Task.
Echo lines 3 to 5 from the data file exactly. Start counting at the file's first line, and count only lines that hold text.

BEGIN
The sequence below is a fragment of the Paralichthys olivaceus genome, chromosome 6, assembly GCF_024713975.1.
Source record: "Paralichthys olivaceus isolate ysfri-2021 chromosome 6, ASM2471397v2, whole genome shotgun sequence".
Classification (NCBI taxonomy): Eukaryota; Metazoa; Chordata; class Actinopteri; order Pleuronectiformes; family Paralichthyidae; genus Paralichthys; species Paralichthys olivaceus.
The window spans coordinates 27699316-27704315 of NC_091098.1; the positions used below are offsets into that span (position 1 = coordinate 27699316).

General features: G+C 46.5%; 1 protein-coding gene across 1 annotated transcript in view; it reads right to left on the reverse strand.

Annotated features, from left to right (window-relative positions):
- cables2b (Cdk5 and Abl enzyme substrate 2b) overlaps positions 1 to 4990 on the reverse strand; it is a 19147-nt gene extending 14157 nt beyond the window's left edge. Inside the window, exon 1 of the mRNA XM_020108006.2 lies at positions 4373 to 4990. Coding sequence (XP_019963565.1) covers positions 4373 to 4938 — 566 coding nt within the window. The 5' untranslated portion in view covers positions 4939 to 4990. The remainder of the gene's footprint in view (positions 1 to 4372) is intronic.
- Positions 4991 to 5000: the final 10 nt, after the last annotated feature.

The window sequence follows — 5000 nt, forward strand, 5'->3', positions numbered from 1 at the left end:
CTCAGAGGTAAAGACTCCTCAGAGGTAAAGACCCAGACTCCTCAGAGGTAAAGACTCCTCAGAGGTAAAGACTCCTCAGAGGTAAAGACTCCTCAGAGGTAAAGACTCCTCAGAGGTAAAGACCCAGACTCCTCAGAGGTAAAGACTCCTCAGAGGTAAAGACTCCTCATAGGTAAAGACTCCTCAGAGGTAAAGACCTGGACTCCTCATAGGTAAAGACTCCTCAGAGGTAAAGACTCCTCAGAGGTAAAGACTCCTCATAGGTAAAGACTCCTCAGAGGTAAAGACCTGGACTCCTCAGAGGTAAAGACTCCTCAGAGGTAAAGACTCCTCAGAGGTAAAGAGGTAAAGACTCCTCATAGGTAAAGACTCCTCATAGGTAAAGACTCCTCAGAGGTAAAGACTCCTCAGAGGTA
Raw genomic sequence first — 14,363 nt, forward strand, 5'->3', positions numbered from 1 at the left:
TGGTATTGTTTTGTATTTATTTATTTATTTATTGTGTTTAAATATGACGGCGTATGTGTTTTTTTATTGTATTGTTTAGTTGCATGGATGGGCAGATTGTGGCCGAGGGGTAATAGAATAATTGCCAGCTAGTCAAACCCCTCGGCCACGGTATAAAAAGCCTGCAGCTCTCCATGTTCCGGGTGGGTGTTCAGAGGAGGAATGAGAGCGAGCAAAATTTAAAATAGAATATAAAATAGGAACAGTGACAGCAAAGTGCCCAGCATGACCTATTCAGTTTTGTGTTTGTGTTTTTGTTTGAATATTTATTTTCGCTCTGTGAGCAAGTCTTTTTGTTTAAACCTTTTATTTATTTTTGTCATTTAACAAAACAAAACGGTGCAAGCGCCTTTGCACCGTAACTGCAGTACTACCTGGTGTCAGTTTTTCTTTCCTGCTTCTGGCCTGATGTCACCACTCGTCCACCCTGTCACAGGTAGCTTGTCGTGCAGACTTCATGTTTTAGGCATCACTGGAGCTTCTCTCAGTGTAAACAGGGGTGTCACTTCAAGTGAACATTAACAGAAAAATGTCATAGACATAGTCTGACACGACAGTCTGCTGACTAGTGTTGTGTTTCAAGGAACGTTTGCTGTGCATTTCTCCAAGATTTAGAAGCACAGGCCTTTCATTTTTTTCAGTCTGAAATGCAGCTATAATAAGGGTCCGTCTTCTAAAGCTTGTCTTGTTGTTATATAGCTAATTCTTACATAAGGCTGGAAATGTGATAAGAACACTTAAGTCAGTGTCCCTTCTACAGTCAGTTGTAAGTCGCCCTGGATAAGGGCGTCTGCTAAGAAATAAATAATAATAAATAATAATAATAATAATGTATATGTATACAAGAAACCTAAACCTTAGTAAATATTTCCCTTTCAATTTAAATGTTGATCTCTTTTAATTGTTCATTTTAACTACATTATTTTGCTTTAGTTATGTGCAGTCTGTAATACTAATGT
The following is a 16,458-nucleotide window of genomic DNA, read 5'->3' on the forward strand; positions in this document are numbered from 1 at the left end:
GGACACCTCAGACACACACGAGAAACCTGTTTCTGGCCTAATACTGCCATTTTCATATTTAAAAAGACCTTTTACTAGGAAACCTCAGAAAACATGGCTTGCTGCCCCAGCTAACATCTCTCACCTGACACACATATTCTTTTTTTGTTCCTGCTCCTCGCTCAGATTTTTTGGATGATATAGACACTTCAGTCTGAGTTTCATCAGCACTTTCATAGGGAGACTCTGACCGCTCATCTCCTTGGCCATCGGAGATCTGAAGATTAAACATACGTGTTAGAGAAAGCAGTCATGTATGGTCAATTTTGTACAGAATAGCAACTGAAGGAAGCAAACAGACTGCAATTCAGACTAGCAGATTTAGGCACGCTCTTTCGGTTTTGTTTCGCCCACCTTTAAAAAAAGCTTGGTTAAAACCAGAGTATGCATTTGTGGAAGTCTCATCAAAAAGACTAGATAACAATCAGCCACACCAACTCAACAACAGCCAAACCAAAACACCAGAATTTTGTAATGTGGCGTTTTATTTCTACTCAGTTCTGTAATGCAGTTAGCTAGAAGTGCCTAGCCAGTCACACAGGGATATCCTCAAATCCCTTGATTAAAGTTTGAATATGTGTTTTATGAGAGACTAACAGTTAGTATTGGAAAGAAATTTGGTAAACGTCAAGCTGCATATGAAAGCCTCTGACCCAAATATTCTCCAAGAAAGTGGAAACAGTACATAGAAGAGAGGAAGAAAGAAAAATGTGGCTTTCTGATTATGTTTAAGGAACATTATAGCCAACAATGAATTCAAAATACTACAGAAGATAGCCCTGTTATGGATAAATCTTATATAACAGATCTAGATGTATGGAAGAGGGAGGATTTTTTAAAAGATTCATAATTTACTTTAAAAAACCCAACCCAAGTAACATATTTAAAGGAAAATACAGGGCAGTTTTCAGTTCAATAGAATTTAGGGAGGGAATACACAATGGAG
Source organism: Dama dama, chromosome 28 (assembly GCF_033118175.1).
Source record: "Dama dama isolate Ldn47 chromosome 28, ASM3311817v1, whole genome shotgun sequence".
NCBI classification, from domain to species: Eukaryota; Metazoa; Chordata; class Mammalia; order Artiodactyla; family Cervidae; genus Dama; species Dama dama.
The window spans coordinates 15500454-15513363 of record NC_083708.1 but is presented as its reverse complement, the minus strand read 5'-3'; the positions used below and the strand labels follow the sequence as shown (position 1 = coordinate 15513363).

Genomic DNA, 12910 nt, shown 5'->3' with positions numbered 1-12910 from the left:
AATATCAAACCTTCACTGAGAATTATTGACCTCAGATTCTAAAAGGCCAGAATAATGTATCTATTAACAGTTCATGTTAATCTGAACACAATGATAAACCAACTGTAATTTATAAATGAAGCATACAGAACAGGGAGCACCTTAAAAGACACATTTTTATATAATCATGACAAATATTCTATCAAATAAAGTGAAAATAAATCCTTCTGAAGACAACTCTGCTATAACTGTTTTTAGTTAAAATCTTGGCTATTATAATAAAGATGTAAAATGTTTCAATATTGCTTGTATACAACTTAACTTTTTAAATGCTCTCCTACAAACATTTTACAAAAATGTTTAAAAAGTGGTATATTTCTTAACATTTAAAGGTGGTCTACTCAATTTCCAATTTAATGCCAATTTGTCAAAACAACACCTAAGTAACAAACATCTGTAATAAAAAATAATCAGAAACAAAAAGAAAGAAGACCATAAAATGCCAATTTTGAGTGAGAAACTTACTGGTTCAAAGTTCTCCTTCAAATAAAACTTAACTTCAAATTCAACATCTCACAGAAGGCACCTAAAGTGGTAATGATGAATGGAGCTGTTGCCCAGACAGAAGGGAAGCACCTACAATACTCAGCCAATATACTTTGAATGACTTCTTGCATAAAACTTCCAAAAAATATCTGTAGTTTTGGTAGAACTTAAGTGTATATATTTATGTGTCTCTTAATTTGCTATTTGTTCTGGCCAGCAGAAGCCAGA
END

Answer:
Classification (NCBI taxonomy): Eukaryota; Metazoa; Chordata; class Actinopteri; order Pleuronectiformes; family Paralichthyidae; genus Paralichthys; species Paralichthys olivaceus.
The window spans coordinates 27699316-27704315 of NC_091098.1; the positions used below are offsets into that span (position 1 = coordinate 27699316).

General features: G+C 46.5%; 1 protein-coding gene across 1 annotated transcript in view; it reads right to left on the reverse strand.